Vatican II and the magisteriums of the past V2 popes can be fully accepted as the Vatican demands, but it doesn't have to be considered good for the Church. V2 is not infallible in any way and even explicitly declined this level of authority.

Carl E. Olson

Vatican II and the magisteriums of the past V2 popes can be fully accepted as the Vatican demands, but it doesn't have to be considered good for the Church.

Which means, logically, that (1) Vatican II was bad, but (2) it can still be accepted (3) as though it makes sense for a Catholic to accept what is bad as good. Sorry, this is nonsense. Councils, by the way, don't "change dogma or doctrine," so that's a red herring. As for the old "it was a pastoral council so it's of no value argument," it has always struck me as another way of saying, "I know better than the Magisterium what is good for the Church." Not convincing in the least.

Jeff Grace

It was said above:

As to Vatican II, the SSPX can accept it, as a valid council, but this doesn't mean it is good and should be adopted.

Huzzah! It always amazes me how densely populated these lefebvreites are with people who don the pope's miter as if it were their natural right...


+Fellay has previously said he was willing to accept Vatican II in 'light of tradition' (as +Lefebvre did). This will prove perfectly acceptable to the Vatican for the Institute de Bon Pasteur was allowed reconcile by affirming such a statement and furthermore allowed to give 'constructive criticism' of the Council


I don't see any direct quotes in this interview that contradict what Fellay has said before or that should be construed as a "snag." The inflammatory stuff is all non-quotations that the writer uses in possibly slanted summary.

Even in this interview Bishop Fellay is clear that the particulars need to be addressed before a more general "stance" is taken on the Council. Lefebvre himself signed all the council documents and Fellay has repeatedly said he accepts the council as legitmately called by the pope. So I see no other approach than to address the particulars that the SSPX has a problem with.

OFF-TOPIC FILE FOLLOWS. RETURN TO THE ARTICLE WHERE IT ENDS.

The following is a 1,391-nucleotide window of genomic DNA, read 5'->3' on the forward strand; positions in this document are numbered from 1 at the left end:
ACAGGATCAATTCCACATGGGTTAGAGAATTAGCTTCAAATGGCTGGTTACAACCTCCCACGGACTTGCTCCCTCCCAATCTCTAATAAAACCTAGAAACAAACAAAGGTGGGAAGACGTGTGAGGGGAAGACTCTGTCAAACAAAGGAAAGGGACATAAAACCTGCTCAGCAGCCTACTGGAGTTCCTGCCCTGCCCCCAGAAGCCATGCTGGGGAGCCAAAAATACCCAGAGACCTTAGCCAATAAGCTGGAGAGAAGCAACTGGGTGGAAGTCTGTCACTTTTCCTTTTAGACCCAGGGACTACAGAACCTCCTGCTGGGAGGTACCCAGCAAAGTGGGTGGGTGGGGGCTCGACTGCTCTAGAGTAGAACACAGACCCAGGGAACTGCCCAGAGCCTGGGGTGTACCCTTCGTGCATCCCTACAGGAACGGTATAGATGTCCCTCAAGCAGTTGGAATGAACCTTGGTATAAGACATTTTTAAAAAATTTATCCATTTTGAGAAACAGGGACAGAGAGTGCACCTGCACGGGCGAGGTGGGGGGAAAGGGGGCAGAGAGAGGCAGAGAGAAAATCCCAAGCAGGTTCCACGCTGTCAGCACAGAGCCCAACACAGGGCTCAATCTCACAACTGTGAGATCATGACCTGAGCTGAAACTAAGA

I wouldn't get worked up over this interview of dubious clarity, and that goes for those who would be saddened and overjoyed by the breakdown of talks.


Which means, logically, that (1) Vatican II was bad, but (2) it can still be accepted (3) as though it makes sense for a Catholic to accept what is bad as good. Sorry, this is nonsense.

Come on Carl, you've been doing apologetics for too long to say this.

1. Something can be good and bad at the same time, but not in the same way. A beautiful piece of music may be badly performed, or a beautiful psalm set to atrocious music. A profound theological insight may be expressed in a confusing way.

2. Just because something is binding in authority does not make it a good idea. When my pastor permits altar girls with the blessing of the Church, he is exercising his appropriate authority, but (I could argue) he is not using this authority wisely. Ditto for the bishops moving Ascension Thursday to Sunday.

Robert Miller

I think Pope Benedict is challenging us to think (in communion with those who have gone before us with the sign of Faith) critically about the heritage of Vatican II. To the extent that the integrists can open themselves to understand that their attitude toward the Council and the "V2 Popes" is problematic, I (and apparently Benedict)think they can make a valuable contribution to the project. It is far less likely, in my opinion, that the modernists can make a contribution -- because they clearly don't recognize that their attitude to V2 and the V2 Popes is problematic.